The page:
After graduating with an honours degree in Political Science, Italian baritone Giuseppe Altomare studied at the Mozarteum, Salzburg with Rudolf Knoll and then with Iris Adami Corradetti, Pier Miranda Ferraro, Franco Corelli, A. Danieli, and Carlo Bergonzi. He is currently under the tutelage of baritone S. Carroli.
He began an international career with his debut at the Puccini Festival in Torre del Lago in Gianni Schicchi and Madama Butterfly, and has sung the leading baritone roles in Rigoletto, Otello, Macbeth, Un Ballo in Maschera, Nabucco, Simone Boccanegra, Il Trovatore, Don Carlo, Aida, La battaglia di Legnano, La Traviata, Stiffelio, La Bohéme, Tosca, Pagliacci, Don Giovanni, Le nozze di Figaro, Carmen, Hamlet, Faust, and Les Pechêurs de Perles in all of the major Italian opera houses including Teatro alla Scala di Milano, La Fenice di Venezia, Maggio Musicale Fiorentino, Teatro dell’Opera di Roma, Teatro Regio di Parma, Teatro Massimo di Palermo, Teatro Lirico di Cagliari, and Teatro Carlo Felice in Genoa. Internationally he has performed in Berlin, Baltimore, Pittsburgh, Bilbao, Nice, Moscow, Warsaw, Zurich, Lima and at the Seoul Art Center.
Highlights in recent seasons have included his debut at Teatro de las Bellas Artes in Mexico City as Iago in their new production of Otello; Emma Dante’s new production of Macbeth at Teatro Massimo di Palermo conducted by Gabriele Ferro; Francesco Micheli’s new production of Lucia di Lammermoor with Riccardo Frizza and La Traviata at the Teatro La Fenice in Venice; Attila conducted by Daniel Oren and directed by Daniele Abbado at the Teatro Massimo di Palermo; his debut as Hermann in Catalani’s Loreley at the Theater St. Gallen; his debut at the Budapest Opera House as Gianni Schicchi; La Traviata in Taormina (the Teatro Massimo di Palermo production); Aida, Tosca and La vedova allegra at the Teatro Lirico in Cagliari; La Bohème in Antibes (France) directed by Daniel Benoin; Madama Butterfly directed by Pier Luigi Pizzi at the National Theatre in Zagreb (the Opera Sferisterio Macerata production); Conte di Luna in Il Trovatore at the Teatro Bellini in Catania; and Scarpia in Tosca at the Teatro Marruccino in Chieti directed by Giancarlo Del Monaco.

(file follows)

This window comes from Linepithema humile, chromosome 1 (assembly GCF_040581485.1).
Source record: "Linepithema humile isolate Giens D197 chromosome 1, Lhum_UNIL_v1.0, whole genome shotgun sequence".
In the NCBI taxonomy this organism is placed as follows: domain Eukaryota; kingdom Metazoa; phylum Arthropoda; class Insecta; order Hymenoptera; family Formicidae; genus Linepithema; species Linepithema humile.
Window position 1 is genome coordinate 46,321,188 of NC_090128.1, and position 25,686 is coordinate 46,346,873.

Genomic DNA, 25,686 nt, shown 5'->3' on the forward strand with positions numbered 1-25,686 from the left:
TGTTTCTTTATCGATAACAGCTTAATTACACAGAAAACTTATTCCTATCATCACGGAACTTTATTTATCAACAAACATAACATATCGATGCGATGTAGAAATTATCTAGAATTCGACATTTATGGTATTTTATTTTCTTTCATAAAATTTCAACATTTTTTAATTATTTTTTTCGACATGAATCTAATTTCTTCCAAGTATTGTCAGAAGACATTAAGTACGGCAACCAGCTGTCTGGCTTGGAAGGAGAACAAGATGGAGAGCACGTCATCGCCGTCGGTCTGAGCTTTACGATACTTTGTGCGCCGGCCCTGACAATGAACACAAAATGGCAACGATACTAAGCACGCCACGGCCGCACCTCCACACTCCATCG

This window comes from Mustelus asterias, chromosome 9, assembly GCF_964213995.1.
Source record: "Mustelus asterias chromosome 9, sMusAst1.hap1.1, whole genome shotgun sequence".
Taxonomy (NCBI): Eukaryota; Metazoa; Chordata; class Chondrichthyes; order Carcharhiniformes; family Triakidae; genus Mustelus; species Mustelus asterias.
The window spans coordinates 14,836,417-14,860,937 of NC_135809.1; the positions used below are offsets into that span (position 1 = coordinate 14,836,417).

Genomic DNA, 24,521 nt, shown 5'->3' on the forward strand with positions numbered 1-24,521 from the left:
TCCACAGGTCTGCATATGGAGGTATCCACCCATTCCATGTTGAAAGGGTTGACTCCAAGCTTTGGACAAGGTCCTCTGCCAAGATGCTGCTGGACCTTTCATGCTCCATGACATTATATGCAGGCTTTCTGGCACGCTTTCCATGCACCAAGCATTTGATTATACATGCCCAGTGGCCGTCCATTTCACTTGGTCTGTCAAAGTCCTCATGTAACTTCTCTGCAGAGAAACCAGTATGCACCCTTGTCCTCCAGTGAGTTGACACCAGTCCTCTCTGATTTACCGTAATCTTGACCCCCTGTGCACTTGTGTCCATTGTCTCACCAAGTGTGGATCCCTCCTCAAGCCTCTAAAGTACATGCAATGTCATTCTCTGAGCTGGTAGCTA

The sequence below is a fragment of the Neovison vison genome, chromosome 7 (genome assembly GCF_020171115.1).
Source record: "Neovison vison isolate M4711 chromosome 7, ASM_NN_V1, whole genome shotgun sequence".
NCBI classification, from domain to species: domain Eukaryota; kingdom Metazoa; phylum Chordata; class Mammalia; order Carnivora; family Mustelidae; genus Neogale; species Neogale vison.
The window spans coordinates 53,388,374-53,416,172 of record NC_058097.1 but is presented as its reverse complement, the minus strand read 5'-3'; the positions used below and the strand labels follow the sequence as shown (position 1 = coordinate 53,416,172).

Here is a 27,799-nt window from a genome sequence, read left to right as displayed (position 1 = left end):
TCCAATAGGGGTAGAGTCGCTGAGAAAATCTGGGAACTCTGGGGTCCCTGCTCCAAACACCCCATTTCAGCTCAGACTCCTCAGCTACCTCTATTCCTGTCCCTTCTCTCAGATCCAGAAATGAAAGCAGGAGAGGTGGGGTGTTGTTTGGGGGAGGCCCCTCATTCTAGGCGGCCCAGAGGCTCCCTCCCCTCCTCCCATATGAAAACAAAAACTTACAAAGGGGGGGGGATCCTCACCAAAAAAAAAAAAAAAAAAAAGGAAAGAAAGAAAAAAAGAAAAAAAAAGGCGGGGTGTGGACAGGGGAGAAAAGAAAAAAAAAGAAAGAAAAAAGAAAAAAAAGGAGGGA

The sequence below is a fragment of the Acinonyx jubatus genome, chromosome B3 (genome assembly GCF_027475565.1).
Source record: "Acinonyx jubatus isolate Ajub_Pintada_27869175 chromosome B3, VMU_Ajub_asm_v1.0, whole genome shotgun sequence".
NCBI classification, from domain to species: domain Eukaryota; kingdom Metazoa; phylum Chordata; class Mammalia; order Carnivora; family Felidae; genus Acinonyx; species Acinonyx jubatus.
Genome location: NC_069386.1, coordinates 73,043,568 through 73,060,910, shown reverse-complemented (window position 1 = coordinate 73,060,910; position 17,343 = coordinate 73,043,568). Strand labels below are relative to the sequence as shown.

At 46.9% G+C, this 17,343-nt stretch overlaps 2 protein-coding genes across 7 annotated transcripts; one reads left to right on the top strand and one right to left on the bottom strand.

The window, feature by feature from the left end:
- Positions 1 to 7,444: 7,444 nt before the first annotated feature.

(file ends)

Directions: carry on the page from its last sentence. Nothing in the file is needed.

Giuseppe Altomare is well known for the larger Verdi baritone roles, including Rigoletto (Teatro Regio di Parma directed by Pier Luigi Samaritani, Teatro Municipale di Piacenza conducted by Daniel Oren, Teatro Comunale di Ferrara, Seoul Art Center), Macbeth (with Opera Sferistero Macerata directed by Pier Luigi Pizzi and conducted by Daniele Callegari), and Iago in Otello (Teatro Bellas Artes, Mexico City). He has also been noted for his performances as Scarpia in Tosca (Teatro La Fenice di Venezia, Teatro Pergolesi Spontini Jesi, Teatro Nacional in Lima, and Teatro Goldoni in Livorno).
In the world of contemporary opera he has sung in Henze’s Pollicino, Britten’s Noye’s Fludde and Tutino’s Senso at the Teatro Massimo di Palermo; in Poulenc’s Les Dialogues des Carmelites under Riccardo Muti and Pizzetti’s Assassinio nella Cattedrale at La Scala di Milano; in Bacalov’s Estaba la Madre at the Teatro dell’Opera in Rome and as Mittenhofer in Henze’s Elegy for young lovers at Teatro Arriaga in Bilbao and at the Gran Teatro La Fenice in Venice.
With a broad repertoire encompassing chamber and sacred music as well as operatic roles, Giuseppe Altomare has worked with conductors such as Gavazzeni, Campori, De Bernard, Arena, Kuhn, Francis, Ranzani, Guingal, Bartoletti, Callegari, Oren, Renzetti, Metha, Muti, and with directors such as Degli Esposti, Di Stefano, Crivelli, Brockhaus, Fassini, Puggelli, Montaldo, Dodin, Carsen, De Tomasi, Cavani, Pizzi, Zeffirelli.
Noteable recording include Noye in Britten’s Noye’s Fludde with Teatro Massimo di Palermo; Macbeth for Naxos directed by Pier Luigi Pizzi; Carmen for Kikko Music; Dialogues des Carmelites for TDK conducted by Riccardo Muti; Gordano’s Il Re for Bongiovanni; Linda di Chamonix for Dynamic; Pizzetti’s Assassinio nella Cattedrale for Sony; and Macbeth for Dynamic directed by Dario Argento.